In September, an Italian businessman named Malvezzi told Mgr. Giovanni Montini, the future Pope Paul VI, of the “incredible butchery” of Jews he witnessed during a recent Warsaw visit. Montini reported this to his superior, the Vatican’s secretary of state.
The archives also held three photos of emaciated concentration camp inmates and corpses in a mass grave. A Jewish operative gave them to the Vatican ambassador in neutral Switzerland to send to the Vatican which confirmed receipt in a letter two weeks later.
Wolf noted that despite the new information about the pope’s knowledge of the Holocaust, the documents do not contain Pope Pous’s responses.
“Either they do not exist, or they are in the Vatican,” Wolf told AFP.
“There is no doubt that the pope was aware of the murder of Jews,” Wolf said. “What really interests us is when he learned about it for the first time, and when he believed that information.”
Pope Pius XII, born Eugenio Maria Giuseppe Giovanni Pacelli, was head of the Catholic Church and sovereign of the Vatican City State from 2 March 1939 to 1958 when he died. While the Vatican was officially neutral during World War II, t his leadership of the Catholic Church during the war remains the subject of controversy including allegations of public silence and inaction about the fate of the Jews. After the war, he advocated peace and reconciliation, including lenient policies towards former Axis nations. His predecessor, Before he became pope, Pacelli made official anti-Semitic statements, referring to Jews as those “whose lips curse [Jesus] and whose hearts reject him even today.” His predecessor, Pope Pius XI, was made aware of Kristallnacht, nation-wide anti-Jewish violence in Germany in November 1938, but Pacelli, the Cardinal Secretary of State at the time, persuaded him to refrain from condemning it. In 2005, Corriere della Sera published a document dated 20 November 1946 showing that the pope himself had ordered that orphaned Jewish childrenin war-time France be baptized and kept in Catholic custody rather than turn the children over to Jewish organizations.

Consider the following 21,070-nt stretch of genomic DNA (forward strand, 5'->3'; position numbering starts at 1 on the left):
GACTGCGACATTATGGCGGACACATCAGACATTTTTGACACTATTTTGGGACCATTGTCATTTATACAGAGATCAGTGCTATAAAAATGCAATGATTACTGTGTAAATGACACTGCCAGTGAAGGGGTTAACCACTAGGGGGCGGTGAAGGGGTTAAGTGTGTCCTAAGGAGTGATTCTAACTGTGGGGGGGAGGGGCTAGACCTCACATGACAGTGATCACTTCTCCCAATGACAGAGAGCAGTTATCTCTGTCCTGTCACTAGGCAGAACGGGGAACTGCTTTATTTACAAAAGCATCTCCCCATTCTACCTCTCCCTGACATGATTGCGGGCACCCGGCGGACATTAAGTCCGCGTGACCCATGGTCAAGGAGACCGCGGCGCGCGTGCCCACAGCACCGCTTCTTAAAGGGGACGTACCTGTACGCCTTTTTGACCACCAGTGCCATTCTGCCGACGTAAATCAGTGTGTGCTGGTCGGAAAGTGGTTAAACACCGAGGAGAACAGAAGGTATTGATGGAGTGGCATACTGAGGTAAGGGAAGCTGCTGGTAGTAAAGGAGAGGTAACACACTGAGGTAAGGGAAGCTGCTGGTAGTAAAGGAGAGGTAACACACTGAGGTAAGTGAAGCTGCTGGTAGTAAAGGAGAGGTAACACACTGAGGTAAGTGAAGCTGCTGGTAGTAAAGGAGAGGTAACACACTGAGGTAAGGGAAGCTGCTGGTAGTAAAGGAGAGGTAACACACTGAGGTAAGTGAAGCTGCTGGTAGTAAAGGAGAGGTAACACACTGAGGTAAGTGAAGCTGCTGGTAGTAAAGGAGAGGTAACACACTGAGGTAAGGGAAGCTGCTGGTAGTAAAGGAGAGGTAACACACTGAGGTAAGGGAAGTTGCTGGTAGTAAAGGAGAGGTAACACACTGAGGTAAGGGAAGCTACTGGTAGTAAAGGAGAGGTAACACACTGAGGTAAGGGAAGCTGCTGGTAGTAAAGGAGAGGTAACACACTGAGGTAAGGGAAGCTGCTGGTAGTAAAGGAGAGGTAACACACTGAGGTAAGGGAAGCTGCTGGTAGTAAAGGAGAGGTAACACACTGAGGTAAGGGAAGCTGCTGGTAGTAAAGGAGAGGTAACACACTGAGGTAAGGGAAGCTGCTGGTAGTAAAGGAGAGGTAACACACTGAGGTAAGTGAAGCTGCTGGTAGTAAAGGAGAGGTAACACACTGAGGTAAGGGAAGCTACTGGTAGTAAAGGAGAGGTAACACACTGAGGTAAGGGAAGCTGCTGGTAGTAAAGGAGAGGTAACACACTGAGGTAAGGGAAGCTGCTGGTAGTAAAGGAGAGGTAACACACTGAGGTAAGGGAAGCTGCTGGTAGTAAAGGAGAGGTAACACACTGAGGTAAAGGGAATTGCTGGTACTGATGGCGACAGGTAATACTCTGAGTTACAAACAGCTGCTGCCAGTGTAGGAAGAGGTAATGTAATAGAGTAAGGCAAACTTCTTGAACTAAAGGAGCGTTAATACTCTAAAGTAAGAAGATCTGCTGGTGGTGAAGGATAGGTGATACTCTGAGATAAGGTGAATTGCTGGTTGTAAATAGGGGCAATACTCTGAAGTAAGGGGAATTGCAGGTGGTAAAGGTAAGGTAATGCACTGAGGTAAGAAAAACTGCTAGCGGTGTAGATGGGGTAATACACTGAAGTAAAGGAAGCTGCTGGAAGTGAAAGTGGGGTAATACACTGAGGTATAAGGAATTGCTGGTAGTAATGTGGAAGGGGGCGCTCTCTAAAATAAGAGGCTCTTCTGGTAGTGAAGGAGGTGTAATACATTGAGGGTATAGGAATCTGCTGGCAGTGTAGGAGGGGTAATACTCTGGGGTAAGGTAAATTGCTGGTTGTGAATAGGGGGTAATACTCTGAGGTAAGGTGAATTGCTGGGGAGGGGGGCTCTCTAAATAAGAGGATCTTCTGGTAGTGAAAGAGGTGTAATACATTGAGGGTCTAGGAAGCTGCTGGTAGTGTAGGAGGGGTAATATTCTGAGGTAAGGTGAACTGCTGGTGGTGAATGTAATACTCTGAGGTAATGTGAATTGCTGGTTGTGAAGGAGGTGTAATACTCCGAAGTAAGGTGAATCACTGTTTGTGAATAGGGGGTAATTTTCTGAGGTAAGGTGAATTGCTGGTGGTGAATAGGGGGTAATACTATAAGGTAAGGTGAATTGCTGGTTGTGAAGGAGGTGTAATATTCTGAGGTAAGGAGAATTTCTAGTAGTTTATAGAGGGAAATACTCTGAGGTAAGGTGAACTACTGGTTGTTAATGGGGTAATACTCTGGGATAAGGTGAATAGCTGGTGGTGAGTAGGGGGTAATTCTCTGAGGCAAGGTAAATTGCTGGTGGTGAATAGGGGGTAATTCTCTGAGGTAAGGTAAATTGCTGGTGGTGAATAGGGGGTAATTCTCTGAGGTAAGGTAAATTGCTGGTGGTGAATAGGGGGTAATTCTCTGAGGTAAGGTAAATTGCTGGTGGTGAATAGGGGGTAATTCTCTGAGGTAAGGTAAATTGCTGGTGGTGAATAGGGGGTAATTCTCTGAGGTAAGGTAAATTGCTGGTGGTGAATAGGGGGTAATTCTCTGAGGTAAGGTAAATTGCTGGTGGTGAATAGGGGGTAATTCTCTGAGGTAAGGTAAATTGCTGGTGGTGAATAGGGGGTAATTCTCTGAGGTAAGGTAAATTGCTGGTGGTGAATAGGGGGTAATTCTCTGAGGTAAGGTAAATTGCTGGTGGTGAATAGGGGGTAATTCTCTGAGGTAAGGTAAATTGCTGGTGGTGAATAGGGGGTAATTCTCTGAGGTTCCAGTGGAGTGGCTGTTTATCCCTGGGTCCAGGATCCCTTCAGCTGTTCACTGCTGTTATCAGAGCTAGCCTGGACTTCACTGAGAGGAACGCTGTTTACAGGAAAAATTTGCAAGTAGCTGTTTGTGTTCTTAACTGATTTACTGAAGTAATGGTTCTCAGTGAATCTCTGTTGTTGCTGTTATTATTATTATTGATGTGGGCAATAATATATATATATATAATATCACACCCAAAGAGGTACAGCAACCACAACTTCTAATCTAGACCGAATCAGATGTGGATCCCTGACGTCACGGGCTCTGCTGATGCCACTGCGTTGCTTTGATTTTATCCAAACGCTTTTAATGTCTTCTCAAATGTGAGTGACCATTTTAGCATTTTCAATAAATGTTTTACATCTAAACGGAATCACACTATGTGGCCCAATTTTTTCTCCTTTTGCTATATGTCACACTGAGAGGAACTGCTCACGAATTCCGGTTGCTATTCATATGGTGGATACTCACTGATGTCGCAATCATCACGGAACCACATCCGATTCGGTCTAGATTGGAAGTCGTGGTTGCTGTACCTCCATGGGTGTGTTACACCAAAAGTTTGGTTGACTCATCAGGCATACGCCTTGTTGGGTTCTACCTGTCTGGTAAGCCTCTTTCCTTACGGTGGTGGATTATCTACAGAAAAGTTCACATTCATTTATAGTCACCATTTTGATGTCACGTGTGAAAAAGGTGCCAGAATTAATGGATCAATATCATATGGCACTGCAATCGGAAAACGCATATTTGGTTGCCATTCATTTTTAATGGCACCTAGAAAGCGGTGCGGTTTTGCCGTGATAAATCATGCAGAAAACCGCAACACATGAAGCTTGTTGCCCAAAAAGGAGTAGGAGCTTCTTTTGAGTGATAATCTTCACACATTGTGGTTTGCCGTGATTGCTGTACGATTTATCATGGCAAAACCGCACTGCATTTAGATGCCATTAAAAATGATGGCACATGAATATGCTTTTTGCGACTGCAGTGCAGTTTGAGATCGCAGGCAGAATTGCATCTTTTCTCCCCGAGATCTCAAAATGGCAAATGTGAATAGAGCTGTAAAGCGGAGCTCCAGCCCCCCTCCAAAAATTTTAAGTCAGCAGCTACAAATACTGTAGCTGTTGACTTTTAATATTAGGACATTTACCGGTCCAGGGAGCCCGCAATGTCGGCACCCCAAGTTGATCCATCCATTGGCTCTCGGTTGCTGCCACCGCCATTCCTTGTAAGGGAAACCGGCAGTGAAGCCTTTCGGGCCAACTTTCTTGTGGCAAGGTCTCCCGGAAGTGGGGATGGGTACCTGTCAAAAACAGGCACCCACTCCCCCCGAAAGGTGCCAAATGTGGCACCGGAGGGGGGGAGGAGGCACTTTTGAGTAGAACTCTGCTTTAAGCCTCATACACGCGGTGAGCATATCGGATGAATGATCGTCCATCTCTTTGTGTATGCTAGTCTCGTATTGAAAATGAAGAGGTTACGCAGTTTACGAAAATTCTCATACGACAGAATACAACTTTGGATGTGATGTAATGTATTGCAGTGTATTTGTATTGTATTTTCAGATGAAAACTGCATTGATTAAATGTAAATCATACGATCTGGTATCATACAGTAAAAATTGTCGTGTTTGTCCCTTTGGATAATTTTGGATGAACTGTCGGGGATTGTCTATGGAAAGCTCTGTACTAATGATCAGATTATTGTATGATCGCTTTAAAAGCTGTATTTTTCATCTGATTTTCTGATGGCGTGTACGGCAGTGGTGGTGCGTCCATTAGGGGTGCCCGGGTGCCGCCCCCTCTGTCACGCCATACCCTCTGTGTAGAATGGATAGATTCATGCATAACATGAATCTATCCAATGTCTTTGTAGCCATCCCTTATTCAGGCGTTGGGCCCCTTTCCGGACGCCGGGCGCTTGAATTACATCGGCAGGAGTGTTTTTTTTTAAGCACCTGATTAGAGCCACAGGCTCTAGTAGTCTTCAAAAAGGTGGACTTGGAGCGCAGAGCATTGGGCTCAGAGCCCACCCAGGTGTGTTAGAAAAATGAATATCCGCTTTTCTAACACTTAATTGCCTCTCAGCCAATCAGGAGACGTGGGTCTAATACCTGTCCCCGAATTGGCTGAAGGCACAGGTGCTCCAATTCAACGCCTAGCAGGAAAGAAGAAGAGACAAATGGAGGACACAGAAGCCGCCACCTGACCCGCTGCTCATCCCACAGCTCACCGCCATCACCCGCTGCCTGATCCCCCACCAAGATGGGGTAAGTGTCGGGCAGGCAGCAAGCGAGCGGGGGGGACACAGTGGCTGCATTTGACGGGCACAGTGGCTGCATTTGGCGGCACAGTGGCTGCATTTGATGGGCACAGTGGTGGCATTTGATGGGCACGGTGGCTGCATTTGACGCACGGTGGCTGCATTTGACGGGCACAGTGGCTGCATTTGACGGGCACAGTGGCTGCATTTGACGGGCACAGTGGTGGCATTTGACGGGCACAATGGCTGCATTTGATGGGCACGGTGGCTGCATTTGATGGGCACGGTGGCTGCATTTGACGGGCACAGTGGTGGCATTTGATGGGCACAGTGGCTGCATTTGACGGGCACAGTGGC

In January 1943, Pius XII declined to denounce publicly the Nazi discrimination against the Jews, following requests to do so from the president of the Polish government-in-exile, and Bishop Konrad von Preysing of Berlin. John Cornwell argues in his book, Hitler’s Pope, that the pope was weak and vacillating in his approach to Nazism. Cornwell asserts that the pope did little to challenge the progressing holocaust of the Jews out of fear of provoking the Nazis into invading Vatican City.
It should be noted in the pope’s defense that also in 1943, when deportations from Italy were imminent, 477 Jews were hidden in the Vatican itself and another 4,238 were protected in Roman monasteries and convents and 80% of Roman Jews were saved from deportation. In 1944, the pope ordered the papal nuncio in Budapest and other papal legates to hide and shelter Jews
The archives were made available on Morch 2 but closed due to the pandemic. 200 scholars, including American and Israeli, had initially intended to take part in the study but were prevented due to pandemic restrictions.